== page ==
There are a number of obvious differences between Git and GitHub.
Git itself is really focused on the essential tasks of version control. It maintains a commit history, it allows you to reverse changes through reset and revert commands, and it allows you to share code with other developers through push and pull commands. I think those are the essential features every developer wants from a DVCS tool.
No Scope Creep with Git
But one thing about Git is that it is really just laser focused on source code control and nothing else. That's awesome, but it also means the tool lacks many features organizations want. For example, there is no built-in user management facilities to authenticate who is connecting and committing code. Integration with things like Jira or Jenkins are left up to developers to figure out through things like hooks. Basically, there are a load of places where features could be integrated. That's where organizations like GitHub and GitLab come in.
Additional GitHub Features
GitHub's primary 'value-add' is that it provides a cloud based platform for Git. That in itself is awesome. On top of that, GitHub also offers:
- simple task tracking
- a GitHub desktop app
- online file editing
- branch protection rules
- pull request features
- organizational tools
- interaction limits for hotheads
- emoji support!!! :octocat: :+1:
So GitHub really adds polish and refinement to an already popular DVCS tool.
Git and GitHub competitors
Sometimes when it comes to differentiating between Git and GitHub, I think it's good to look at who they compete against. Git competes on a plane with tools like Mercurial, Subversion and RTC, whereas GitHub is more in the SaaS space competing against cloud vendors such as GitLab and Atlassian's BitBucket.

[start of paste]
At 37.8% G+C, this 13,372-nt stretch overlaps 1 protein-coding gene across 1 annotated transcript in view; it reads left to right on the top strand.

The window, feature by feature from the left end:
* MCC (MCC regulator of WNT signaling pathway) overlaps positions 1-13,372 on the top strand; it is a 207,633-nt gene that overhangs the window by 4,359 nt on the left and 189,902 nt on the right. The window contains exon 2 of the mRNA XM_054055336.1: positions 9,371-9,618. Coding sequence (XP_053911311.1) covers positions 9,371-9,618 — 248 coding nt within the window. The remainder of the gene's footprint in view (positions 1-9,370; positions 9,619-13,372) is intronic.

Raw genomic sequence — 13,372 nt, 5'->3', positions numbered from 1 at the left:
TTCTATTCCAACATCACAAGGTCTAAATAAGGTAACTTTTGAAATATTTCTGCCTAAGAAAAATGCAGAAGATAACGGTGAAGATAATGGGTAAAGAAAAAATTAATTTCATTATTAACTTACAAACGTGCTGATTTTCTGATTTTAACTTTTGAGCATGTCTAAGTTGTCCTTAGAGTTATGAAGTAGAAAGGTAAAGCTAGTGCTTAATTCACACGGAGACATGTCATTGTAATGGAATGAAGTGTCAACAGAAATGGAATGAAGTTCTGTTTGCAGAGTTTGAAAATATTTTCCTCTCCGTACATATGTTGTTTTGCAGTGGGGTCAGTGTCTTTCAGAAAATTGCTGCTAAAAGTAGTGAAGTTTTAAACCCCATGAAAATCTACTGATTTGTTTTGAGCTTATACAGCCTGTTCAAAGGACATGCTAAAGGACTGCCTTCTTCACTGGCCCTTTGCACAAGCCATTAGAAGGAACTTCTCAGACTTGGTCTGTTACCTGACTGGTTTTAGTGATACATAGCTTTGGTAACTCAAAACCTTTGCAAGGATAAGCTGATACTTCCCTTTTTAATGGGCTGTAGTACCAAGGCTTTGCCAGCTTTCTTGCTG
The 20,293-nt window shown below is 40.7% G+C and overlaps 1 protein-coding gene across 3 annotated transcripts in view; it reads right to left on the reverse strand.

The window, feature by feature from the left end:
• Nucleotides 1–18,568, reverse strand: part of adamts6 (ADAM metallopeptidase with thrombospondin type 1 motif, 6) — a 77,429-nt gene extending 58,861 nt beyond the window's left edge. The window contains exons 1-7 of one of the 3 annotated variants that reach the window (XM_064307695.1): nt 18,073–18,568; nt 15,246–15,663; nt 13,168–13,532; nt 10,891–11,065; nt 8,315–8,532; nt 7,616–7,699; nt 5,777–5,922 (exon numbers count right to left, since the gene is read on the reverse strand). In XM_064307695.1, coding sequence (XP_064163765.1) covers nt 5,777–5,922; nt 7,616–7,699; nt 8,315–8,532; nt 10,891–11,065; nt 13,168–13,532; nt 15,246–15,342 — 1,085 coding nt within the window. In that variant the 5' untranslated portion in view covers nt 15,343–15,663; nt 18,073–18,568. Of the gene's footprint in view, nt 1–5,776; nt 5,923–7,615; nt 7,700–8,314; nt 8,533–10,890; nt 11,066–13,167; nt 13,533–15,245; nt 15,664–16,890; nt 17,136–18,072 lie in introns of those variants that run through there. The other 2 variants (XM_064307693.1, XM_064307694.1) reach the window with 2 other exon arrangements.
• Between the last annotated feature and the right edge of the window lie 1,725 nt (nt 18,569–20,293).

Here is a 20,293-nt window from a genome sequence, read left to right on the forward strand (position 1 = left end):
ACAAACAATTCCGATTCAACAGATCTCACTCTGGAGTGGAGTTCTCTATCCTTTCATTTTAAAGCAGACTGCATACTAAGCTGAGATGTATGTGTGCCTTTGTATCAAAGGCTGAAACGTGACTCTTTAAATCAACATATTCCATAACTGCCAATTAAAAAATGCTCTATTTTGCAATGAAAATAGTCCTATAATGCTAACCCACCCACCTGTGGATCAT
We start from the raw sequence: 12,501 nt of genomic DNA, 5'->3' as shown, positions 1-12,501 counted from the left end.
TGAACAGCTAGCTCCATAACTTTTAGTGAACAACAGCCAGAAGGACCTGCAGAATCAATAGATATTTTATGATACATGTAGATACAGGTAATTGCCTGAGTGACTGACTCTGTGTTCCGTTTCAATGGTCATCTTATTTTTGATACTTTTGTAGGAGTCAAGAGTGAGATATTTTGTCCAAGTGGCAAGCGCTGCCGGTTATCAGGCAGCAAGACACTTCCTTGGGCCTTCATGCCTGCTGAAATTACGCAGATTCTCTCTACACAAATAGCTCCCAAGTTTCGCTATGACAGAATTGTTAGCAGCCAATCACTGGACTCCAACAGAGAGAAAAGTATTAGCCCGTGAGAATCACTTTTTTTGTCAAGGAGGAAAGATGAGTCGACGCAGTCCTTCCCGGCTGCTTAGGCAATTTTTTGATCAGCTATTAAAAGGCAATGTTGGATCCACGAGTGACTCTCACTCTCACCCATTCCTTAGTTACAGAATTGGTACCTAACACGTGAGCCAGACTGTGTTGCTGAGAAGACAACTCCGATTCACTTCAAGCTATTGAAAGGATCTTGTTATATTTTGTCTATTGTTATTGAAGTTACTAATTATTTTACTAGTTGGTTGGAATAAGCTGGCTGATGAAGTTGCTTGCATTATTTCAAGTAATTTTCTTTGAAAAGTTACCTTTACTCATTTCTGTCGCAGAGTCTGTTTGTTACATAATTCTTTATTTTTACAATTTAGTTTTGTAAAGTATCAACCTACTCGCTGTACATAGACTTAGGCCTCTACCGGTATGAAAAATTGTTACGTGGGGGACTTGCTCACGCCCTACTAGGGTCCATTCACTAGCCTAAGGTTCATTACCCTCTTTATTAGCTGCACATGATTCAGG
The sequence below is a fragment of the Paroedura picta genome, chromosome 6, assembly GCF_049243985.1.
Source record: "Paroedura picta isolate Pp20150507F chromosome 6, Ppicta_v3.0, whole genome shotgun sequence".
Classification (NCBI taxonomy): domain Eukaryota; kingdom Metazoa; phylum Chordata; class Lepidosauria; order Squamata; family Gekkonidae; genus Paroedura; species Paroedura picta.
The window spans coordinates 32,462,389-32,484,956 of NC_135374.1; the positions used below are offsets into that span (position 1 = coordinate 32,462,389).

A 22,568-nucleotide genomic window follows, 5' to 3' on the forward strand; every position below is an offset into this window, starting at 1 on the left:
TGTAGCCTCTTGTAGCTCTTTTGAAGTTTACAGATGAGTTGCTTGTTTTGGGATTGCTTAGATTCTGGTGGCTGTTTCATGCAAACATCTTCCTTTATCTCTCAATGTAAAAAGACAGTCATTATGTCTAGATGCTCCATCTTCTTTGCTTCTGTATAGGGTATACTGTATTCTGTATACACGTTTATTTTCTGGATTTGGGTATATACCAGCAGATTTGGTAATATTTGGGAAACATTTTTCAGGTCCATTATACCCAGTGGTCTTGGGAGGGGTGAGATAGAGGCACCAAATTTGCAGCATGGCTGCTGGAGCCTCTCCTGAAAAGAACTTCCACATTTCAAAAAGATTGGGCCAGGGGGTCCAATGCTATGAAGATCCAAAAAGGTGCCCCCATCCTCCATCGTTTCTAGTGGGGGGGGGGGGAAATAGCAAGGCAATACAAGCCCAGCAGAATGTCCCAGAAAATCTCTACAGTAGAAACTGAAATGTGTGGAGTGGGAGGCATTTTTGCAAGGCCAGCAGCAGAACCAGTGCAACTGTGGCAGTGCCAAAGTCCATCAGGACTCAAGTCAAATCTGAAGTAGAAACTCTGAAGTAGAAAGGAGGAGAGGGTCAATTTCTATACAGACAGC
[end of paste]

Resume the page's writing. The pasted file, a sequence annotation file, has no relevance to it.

No GitHub Required
One thing I always like to remind people of is that you don't need GitHub or GitLab or BitBucket to use Git. Git was released in what, 2005? GitHub didn't come on the scene until 2007 or 2008, so big organizations were doing distributed version control with Git long before the cloud hosting vendors came along. So Git is just fine on its own. It doesn't need a cloud hosting service to be effective. But at the same time, having a PaaS provider certainly doesn't hurt.
Working with GitHub Desktop
By the way, you mentioned the mismatch between the repositories in your GitHub account and the repos you have locally? That's understandable. Until you've connected and done a pull or a fetch, the local Git repo doesn't know about the remote GitHub repo. Having said that, GitHub provides a tool known as the GitHub desktop that allows you to connect to GitHub from a desktop client and easily load local Git repos to GitHub, or bring GitHub repos onto your local machine.
I'm not overly impressed by the tool, as once you know Git, these things aren't that hard to do in the Bash shell, but it's an option.